Article title: Characterization of the influence of chlororespiration on the regulation of photosynthesis in the glaucophyte Cyanophora paradoxa

Published in: Scientific Reports

DOI: 10.1038/srep46100

Waseda University News

About Waseda University

Waseda University is a leading private, non-profit institution of higher education based in central Tokyo, with over 50,000 students in 13 undergraduate and 21 graduate schools. Founded in 1882, Waseda cherishes three guiding principles: academic independence, practical innovation and the education of enlightened citizens. Established to mold future leaders, Waseda continues to fulfill this mission, counting among its alumni seven prime ministers and countless other politicians, business leaders, journalists, diplomats, scholars, scientists, actors, writers, athletes and artists.

Waseda is number one in Japan in international activities, including number of incoming and outgoing study abroad students, with the broadest range of degree programs taught fully in English, and exchange partnerships with over 600 top institutions in 84 countries.

Waseda University

Related Evolution Articles:

Prebiotic evolution: Hairpins help each other out
The evolution of cells and organisms is thought to have been preceded by a phase in which informational molecules like DNA could be replicated selectively.
How to be a winner in the game of evolution
A new study by University of Arizona biologists helps explain why different groups of animals differ dramatically in their number of species, and how this is related to differences in their body forms and ways of life.
The galloping evolution in seahorses
A genome project, comprising six evolutionary biologists from Professor Axel Meyer's research team from Konstanz and researchers from China and Singapore, sequenced and analyzed the genome of the tiger tail seahorse.
Fast evolution affects everyone, everywhere
Rapid evolution of other species happens all around us all the time -- and many of the most extreme examples are associated with human influences.
Landscape evolution and hazards
Landscapes are formed by a combination of uplift and erosion.
New insight into enzyme evolution
How enzymes -- the biological proteins that act as catalysts and help complex reactions occur -- are 'tuned' to work at a particular temperature is described in new research from groups in New Zealand and the UK, including the University of Bristol.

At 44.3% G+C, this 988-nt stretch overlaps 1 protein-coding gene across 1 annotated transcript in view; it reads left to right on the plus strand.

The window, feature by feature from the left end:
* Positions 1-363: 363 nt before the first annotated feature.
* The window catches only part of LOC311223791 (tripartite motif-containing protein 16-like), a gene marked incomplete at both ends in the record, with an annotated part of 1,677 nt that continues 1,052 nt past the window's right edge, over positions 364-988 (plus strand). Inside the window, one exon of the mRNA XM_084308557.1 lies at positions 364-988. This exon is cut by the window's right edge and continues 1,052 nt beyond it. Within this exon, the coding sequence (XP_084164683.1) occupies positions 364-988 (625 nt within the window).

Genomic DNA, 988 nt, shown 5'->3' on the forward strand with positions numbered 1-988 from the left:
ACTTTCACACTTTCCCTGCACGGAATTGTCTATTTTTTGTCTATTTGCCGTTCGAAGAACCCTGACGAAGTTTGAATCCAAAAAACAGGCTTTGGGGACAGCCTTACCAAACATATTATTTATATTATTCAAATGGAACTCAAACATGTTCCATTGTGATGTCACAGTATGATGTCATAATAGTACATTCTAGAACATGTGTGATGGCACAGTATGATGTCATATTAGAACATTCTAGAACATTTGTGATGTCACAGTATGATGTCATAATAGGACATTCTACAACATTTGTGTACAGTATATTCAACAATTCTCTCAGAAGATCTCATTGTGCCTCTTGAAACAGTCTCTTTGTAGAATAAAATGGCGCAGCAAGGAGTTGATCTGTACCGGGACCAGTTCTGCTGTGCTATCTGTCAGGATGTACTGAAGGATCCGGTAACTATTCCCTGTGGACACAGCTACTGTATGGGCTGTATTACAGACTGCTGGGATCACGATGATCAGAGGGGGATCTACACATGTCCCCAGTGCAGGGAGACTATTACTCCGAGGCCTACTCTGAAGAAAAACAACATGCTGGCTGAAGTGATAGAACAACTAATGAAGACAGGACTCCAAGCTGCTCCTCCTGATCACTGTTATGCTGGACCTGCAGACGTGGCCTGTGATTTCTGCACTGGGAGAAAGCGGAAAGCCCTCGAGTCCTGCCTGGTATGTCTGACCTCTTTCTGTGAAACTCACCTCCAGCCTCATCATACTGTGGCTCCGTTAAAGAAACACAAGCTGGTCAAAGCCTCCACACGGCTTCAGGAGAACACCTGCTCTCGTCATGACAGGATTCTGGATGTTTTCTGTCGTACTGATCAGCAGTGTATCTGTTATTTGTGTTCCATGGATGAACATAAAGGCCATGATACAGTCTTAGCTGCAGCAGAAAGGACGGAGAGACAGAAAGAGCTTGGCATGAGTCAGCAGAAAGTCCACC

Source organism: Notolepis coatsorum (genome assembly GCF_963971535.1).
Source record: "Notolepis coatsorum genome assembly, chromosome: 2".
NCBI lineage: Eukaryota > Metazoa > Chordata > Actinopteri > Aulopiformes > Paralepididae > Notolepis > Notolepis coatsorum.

The evolution of Dark-fly
On Nov. 11, 1954, Syuiti Mori turned out the lights on a small group of fruit flies.
A look into the evolution of the eye
A team of researchers, among them a zoologist from the University of Cologne, has succeeded in reconstructing a 160 million year old compound eye of a fossil crustacean found in southeastern France visible.
Is evolution more intelligent than we thought?
Evolution may be more intelligent than we thought, according to a University of Southampton professor.
The evolution of antievolution policies
Organized opposition to the teaching of evolution in public schoolsin the United States began in the 1920s, leading to the famous Scopes Monkey trial.

Related Evolution Reading:

Best Science Podcasts 2019

We have hand picked the best science podcasts for 2019. Sit back and enjoy new science podcasts updated daily from your favorite science news services and scientists.
Now Playing: TED Radio Hour

Climate Crisis
There's no greater threat to humanity than climate change. What can we do to stop the worst consequences? This hour, TED speakers explore how we can save our planet and whether we can do it in time. Guests include climate activist Greta Thunberg, chemical engineer Jennifer Wilcox, research scientist Sean Davis, food innovator Bruce Friedrich, and psychologist Per Espen Stoknes.
Now Playing: Science for the People

#527 Honey I CRISPR'd the Kids
This week we're coming to you from Awesome Con in Washington, D.C. There, host Bethany Brookshire led a panel of three amazing guests to talk about the promise and perils of CRISPR, and what happens now that CRISPR babies have (maybe?) been born. Featuring science writer Tina Saey, molecular biologist Anne Simon, and bioethicist Alan Regenberg. A Nobel Prize winner argues banning CRISPR babies won’t work Geneticists push for a 5-year global ban on gene-edited babies A CRISPR spin-off causes unintended typos in DNA News of the first gene-edited babies ignited a firestorm The researcher who created CRISPR twins defends...